Huntington's disease (HD) is monogenic neurodegenerative disorder caused by CAG expansions within the Huntingtin gene (Htt); it has a prevalence of 1 in 10,000 worldwide and is invariably fatal. Typically, healthy individuals have fewer than 35 CAG repeats, while the CAG expansions range from 36 to ~200 in HD patients. The hallmark of HD is neurodegeneration, especially in the striatal nuclei, basal ganglia and cerebral cortex, leading to neurological symptoms that involve motor, cognitive, and psychiatric events. However, HD is a complex disorder that may also affect peripheral organs, so it is possible that HD patients could be affected by comorbidities. Hence, we investigated the prevalence of comorbid conditions in HD patients (pre-symptomatic and symptomatic groups) and compared the frequency of those conditions to a control group. Our groups represent 65% of HD gene carriers registered in Poland. We identified 8 clusters of comorbid conditions in both HD groups, namely: musculoskeletal, allergies, cardiovascular, neurological, gastrointestinal, thyroid, psychiatric, and ophthalmologic. We found that HD patients have a significantly higher percentage of co-existing conditions in comparison to the control group. Among the 8 clusters of diseases, musculoskeletal, psychiatric, and cardiovascular events were significantly more frequent in both pre- and symptomatic HD patients, while neurological and gastrointestinal clusters showed significantly higher occurrence in the HD symptomatic group. A greater recognition of comorbidity in HD might help to better understand health outcomes and improve clinical management.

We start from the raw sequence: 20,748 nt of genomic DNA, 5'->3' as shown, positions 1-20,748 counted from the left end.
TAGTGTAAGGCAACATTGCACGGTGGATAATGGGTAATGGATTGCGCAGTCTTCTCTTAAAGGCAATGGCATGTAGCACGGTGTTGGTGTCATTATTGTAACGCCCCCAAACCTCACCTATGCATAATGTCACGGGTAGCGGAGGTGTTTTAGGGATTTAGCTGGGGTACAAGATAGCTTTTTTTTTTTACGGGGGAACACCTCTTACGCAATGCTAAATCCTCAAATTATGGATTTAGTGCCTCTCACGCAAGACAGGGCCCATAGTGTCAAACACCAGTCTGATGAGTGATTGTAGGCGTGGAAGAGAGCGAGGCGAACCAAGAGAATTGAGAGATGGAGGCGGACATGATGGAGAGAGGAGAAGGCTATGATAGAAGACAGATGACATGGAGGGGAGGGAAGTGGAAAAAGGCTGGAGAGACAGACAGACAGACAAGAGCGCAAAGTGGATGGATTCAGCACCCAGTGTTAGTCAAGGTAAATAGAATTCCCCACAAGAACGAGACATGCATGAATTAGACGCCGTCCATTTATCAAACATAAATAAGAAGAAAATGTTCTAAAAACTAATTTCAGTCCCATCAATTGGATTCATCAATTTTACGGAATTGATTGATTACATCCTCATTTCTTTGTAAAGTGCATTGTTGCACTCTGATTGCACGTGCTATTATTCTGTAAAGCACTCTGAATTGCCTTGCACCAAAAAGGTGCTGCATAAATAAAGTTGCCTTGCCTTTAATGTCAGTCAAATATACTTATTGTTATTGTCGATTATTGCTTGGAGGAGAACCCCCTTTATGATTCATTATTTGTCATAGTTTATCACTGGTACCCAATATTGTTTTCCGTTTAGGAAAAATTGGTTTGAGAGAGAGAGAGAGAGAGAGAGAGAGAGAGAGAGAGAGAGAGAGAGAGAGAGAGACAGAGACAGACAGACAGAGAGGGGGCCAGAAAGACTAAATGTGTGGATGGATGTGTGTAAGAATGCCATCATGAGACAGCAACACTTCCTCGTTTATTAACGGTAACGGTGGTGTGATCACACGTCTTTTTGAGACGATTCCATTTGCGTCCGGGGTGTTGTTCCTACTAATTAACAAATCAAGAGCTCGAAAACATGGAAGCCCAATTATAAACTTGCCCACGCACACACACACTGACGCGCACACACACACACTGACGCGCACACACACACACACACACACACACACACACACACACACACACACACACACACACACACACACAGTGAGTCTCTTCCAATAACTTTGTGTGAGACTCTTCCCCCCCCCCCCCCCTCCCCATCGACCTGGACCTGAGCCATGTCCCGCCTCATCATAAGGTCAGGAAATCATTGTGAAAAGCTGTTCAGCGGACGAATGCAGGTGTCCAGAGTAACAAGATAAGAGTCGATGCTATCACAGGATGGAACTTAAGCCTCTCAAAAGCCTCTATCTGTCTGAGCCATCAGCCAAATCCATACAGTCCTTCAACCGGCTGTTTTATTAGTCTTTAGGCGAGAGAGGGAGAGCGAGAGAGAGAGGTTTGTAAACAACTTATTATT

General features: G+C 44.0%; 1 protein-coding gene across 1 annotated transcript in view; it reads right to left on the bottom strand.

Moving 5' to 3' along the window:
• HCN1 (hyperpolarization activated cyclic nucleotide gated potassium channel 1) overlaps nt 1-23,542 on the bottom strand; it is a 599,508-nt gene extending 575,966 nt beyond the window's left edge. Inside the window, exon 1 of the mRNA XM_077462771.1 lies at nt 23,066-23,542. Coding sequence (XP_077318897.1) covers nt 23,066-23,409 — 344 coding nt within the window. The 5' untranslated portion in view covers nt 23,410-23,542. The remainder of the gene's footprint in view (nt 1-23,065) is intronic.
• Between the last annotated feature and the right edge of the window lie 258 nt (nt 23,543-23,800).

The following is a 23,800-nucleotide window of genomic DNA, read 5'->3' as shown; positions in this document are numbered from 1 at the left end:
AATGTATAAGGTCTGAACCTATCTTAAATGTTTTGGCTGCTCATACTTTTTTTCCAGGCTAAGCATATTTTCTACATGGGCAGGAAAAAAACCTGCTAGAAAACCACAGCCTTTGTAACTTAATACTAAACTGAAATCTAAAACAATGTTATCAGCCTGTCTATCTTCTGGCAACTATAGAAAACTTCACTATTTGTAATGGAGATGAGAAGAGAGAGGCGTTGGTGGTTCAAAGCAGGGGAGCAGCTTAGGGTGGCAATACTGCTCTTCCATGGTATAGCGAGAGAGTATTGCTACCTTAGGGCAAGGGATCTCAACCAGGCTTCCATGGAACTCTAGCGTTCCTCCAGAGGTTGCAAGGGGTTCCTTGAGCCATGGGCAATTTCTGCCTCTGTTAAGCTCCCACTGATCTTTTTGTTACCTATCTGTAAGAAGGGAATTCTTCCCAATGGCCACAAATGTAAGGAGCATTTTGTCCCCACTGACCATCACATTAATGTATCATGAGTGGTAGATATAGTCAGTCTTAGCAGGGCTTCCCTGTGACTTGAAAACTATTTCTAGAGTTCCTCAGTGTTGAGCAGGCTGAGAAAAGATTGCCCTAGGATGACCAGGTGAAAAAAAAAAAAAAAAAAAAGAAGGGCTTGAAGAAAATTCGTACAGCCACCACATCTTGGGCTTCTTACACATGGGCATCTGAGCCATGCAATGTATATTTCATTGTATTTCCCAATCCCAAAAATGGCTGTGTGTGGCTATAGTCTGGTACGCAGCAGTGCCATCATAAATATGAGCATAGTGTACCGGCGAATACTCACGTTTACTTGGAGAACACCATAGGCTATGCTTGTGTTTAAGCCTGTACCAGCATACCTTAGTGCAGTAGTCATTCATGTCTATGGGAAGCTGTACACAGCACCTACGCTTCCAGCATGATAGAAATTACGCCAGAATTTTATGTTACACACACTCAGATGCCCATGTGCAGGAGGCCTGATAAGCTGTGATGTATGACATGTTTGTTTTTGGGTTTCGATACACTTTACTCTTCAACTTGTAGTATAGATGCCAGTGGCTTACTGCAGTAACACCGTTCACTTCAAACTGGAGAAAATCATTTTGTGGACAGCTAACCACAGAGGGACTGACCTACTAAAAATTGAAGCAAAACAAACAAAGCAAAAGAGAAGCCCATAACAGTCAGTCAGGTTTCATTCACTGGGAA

• Journal article
    Trinugroho J, Bečková M, Shao S, Yu J, Zhao Z, Murray JW, Sobotka R, Komenda J, Nixon PJet al., 2020,

    Chlorophyll f synthesis by a super-rogue photosystem II complex

    , Nature Plants, Vol: 6, Pages: 238-244, ISSN: 2055-0278